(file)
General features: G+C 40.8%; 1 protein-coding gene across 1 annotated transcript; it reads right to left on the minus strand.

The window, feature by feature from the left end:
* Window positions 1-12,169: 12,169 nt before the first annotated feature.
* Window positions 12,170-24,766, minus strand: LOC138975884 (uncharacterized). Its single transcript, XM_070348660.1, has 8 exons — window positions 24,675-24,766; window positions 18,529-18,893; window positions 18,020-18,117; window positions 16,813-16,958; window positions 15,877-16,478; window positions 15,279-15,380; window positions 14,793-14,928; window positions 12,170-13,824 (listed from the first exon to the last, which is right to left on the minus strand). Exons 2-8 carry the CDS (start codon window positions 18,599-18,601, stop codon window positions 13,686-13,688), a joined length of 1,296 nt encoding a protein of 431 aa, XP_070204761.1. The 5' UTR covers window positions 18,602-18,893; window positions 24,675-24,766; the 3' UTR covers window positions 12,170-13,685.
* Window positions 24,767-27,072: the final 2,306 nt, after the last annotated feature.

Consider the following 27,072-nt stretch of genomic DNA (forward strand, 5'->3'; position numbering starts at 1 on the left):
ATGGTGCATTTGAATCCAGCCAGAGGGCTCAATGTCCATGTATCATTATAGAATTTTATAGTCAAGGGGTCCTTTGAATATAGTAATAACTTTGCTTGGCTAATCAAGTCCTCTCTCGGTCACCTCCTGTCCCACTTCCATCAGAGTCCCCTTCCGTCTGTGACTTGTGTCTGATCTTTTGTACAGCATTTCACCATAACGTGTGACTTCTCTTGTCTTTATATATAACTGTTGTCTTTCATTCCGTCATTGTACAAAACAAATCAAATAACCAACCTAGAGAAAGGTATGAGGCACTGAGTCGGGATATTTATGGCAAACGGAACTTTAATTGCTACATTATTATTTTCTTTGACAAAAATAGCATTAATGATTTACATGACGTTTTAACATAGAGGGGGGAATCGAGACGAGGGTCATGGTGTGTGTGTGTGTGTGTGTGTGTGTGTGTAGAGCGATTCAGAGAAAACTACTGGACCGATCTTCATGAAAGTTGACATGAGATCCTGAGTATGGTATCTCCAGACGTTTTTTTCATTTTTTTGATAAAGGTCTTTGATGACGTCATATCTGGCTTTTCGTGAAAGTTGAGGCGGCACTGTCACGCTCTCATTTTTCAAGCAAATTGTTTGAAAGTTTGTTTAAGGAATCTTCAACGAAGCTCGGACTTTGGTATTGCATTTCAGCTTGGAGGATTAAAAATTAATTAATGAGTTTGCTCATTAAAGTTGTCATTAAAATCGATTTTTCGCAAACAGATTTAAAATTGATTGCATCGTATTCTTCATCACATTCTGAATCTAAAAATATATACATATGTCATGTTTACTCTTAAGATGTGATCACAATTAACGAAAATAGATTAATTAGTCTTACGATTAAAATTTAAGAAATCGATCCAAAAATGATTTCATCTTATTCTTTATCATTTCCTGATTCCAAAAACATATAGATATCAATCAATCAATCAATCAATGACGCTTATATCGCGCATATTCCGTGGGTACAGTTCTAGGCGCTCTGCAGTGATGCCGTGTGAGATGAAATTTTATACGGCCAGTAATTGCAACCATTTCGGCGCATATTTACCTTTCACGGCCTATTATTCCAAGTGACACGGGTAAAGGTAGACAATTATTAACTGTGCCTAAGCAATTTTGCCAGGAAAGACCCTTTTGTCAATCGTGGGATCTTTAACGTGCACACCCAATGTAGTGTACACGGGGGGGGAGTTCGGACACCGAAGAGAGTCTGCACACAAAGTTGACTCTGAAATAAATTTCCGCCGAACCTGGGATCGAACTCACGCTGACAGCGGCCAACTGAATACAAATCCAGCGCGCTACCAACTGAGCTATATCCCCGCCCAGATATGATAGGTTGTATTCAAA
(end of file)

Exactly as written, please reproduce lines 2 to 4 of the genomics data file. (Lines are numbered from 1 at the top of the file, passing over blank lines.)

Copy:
The window, feature by feature from the left end:
* Window positions 1-12,169: 12,169 nt before the first annotated feature.
* Window positions 12,170-24,766, minus strand: LOC138975884 (uncharacterized). Its single transcript, XM_070348660.1, has 8 exons — window positions 24,675-24,766; window positions 18,529-18,893; window positions 18,020-18,117; window positions 16,813-16,958; window positions 15,877-16,478; window positions 15,279-15,380; window positions 14,793-14,928; window positions 12,170-13,824 (listed from the first exon to the last, which is right to left on the minus strand). Exons 2-8 carry the CDS (start codon window positions 18,599-18,601, stop codon window positions 13,686-13,688), a joined length of 1,296 nt encoding a protein of 431 aa, XP_070204761.1. The 5' UTR covers window positions 18,602-18,893; window positions 24,675-24,766; the 3' UTR covers window positions 12,170-13,685.